Sunday, April 4, 2010

Bumper Pull Travel Trailer Basics




The most obvious question that comes to mind is, "What is the difference between a bumper pull travel trailer and other travel trailers?" As the name describes, a bumper pull is pulled on the bumper. This can be any number of travel trailers, toy haulers, and pop ups. The only travel trailer that does not qualify is a 5th wheel.


5th Wheel and Bumper Pull Differences in Hitch


The bumper pull is based on the location of the hitch, which is located on the bumper. However, a 5th wheel's hitch is located in the bed of a truck. You must own a truck in order to pull a 5th wheel. If you do not have a truck, then you must get a bumper pull.


The Difference in Size


The bigger the floor plan, the more likely it will be a 5th wheel. The location of the hitch allows for bigger trailers and easier pulling. Don't be discouraged by this though. Toy haulers, pop ups and other travel trailers have plenty of room. They just aren't as big as the 5th wheel, which can accommodate more floor space.


Benefits of a Bumper Pull


What most people like most about the bumper pull is the versatility. Sedans, trucks and SUVs can all tow a bumper pull. However, you must have a truck if you want to tow a 5th wheel.


The only limitation on a bumper pull is your current car. All cars, trucks and SUVs have a maximum towing limit. Therefore, you need to check this before you start shopping for a trailer. The only limit to your next RV is how much your car can pull.


Limits of a Bumper Pull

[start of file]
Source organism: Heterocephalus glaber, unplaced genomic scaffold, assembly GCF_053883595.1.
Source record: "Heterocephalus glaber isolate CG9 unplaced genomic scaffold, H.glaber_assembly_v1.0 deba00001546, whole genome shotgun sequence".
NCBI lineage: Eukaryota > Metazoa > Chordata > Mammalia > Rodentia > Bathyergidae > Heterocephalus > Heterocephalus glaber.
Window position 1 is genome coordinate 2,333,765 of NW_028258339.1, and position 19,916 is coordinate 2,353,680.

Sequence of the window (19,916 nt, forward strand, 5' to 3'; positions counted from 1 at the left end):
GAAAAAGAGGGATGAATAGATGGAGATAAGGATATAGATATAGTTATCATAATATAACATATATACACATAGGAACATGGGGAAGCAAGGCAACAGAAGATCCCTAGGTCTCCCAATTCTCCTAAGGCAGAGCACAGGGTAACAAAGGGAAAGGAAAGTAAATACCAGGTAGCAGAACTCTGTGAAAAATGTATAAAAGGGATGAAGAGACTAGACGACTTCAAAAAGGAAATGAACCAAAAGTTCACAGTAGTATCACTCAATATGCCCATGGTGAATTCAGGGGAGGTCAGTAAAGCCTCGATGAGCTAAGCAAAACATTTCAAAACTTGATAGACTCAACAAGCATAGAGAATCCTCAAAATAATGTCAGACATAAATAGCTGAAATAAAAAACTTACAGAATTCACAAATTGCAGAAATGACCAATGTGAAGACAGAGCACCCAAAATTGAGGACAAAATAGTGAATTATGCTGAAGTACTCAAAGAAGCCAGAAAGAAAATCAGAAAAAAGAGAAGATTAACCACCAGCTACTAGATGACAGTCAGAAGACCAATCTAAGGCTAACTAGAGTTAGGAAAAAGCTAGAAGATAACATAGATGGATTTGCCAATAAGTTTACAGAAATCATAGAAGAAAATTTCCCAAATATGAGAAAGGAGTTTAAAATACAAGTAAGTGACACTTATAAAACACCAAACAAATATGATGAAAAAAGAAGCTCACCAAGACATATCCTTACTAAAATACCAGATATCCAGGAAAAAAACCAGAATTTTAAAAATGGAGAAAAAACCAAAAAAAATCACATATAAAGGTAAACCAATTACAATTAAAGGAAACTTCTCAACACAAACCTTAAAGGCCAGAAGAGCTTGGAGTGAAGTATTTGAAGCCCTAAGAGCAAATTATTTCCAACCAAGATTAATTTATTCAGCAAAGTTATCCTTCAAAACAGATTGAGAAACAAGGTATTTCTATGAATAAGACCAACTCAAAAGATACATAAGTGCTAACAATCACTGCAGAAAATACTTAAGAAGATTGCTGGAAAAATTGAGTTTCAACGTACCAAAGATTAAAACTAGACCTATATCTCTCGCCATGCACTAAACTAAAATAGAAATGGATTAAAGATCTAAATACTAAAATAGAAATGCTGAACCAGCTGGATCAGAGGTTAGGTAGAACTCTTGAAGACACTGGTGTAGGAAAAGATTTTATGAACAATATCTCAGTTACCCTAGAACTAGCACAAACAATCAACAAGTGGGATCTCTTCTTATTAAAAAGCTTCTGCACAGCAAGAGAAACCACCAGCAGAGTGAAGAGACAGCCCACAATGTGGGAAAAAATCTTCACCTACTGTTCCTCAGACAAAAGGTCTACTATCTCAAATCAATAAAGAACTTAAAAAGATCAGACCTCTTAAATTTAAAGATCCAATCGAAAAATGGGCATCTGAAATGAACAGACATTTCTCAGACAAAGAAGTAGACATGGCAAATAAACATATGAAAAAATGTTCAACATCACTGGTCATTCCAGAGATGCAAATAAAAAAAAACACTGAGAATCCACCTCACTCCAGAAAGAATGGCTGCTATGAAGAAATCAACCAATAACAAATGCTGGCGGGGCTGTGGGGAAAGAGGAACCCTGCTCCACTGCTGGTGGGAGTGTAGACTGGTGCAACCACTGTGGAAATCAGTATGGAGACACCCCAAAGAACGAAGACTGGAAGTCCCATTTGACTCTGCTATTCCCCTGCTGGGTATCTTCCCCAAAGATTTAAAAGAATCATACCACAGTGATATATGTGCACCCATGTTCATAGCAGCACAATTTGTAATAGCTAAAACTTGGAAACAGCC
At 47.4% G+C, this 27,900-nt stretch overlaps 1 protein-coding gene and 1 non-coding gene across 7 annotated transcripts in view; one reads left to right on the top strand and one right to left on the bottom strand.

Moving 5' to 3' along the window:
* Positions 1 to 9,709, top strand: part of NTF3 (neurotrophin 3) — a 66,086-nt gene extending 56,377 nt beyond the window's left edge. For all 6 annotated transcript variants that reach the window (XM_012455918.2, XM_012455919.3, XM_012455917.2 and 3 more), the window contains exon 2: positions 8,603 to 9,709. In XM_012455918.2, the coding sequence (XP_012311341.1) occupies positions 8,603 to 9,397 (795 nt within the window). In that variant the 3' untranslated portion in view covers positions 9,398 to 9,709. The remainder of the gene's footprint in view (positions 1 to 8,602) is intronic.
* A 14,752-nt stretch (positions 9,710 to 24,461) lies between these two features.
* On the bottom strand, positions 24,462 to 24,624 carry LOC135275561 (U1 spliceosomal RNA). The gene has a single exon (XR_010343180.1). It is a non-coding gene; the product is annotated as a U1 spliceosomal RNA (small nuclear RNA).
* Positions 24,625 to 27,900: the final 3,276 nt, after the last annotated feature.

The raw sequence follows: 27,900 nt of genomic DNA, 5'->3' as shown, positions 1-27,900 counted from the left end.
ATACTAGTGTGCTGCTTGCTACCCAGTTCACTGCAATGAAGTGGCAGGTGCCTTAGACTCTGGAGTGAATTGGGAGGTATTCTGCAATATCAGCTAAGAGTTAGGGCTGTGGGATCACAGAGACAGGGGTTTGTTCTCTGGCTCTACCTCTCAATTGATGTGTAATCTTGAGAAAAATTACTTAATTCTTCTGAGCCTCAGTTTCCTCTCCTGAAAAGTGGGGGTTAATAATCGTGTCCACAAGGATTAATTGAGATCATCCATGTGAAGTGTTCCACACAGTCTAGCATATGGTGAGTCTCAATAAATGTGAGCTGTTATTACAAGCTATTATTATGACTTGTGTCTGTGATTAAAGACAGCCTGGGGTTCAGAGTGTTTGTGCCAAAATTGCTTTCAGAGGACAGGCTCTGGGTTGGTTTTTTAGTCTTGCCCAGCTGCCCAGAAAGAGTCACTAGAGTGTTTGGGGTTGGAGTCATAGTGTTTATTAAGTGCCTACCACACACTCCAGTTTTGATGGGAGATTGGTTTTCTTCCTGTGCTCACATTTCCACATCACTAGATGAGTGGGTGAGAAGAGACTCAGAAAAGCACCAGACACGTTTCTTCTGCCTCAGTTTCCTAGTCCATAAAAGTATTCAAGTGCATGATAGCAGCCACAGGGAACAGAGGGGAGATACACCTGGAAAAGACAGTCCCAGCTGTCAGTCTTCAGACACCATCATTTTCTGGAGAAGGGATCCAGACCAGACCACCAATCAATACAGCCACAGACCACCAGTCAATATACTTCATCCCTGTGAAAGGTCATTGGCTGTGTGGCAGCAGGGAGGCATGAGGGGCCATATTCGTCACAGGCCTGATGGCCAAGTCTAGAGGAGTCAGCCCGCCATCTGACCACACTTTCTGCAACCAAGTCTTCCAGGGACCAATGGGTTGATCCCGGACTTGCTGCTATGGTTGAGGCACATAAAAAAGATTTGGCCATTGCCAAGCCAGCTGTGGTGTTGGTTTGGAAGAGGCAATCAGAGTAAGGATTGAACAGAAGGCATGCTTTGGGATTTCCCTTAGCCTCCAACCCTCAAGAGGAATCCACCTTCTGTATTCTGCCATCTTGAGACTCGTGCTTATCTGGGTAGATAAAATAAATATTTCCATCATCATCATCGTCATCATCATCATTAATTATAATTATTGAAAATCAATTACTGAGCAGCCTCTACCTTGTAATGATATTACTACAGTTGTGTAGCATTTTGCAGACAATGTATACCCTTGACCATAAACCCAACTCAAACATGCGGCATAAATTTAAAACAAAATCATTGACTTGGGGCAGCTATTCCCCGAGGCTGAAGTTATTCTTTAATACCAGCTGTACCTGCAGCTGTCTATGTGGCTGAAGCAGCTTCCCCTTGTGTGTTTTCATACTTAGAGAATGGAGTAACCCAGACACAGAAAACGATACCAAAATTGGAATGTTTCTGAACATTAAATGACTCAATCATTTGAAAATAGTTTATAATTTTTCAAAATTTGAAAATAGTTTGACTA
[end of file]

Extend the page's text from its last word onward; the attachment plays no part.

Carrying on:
Any type of RV that is pulled behind a car will inevitably be smaller than the fifth wheel. The bumper cannot tow as much weight with the ease of a gooseneck. The very fact that fifth wheels hook into the bed of the truck gives more towing power and more maneuverability. Therefore, the bumper has to be smaller to accommodate the towing ability of the car.


The Advantage of Price

For many people, it really all boils down to price, which gives the distinct advantage to the bumper. They are cheaper than fifth wheels. It is probably safe to assume that the reason is square footage.


For example, take a 30-foot bumper pull and a 30-foot 5th wheel. About five feet of the length goes to the hitch, meaning you lose five feet of living space. However, the neck on a 5th wheel is not counted. Therefore, a 30-foot 5th wheel has 30 feet of living space.


Choosing between the two is more of a personal decision based on your price range, towing ability, and your desired living space.

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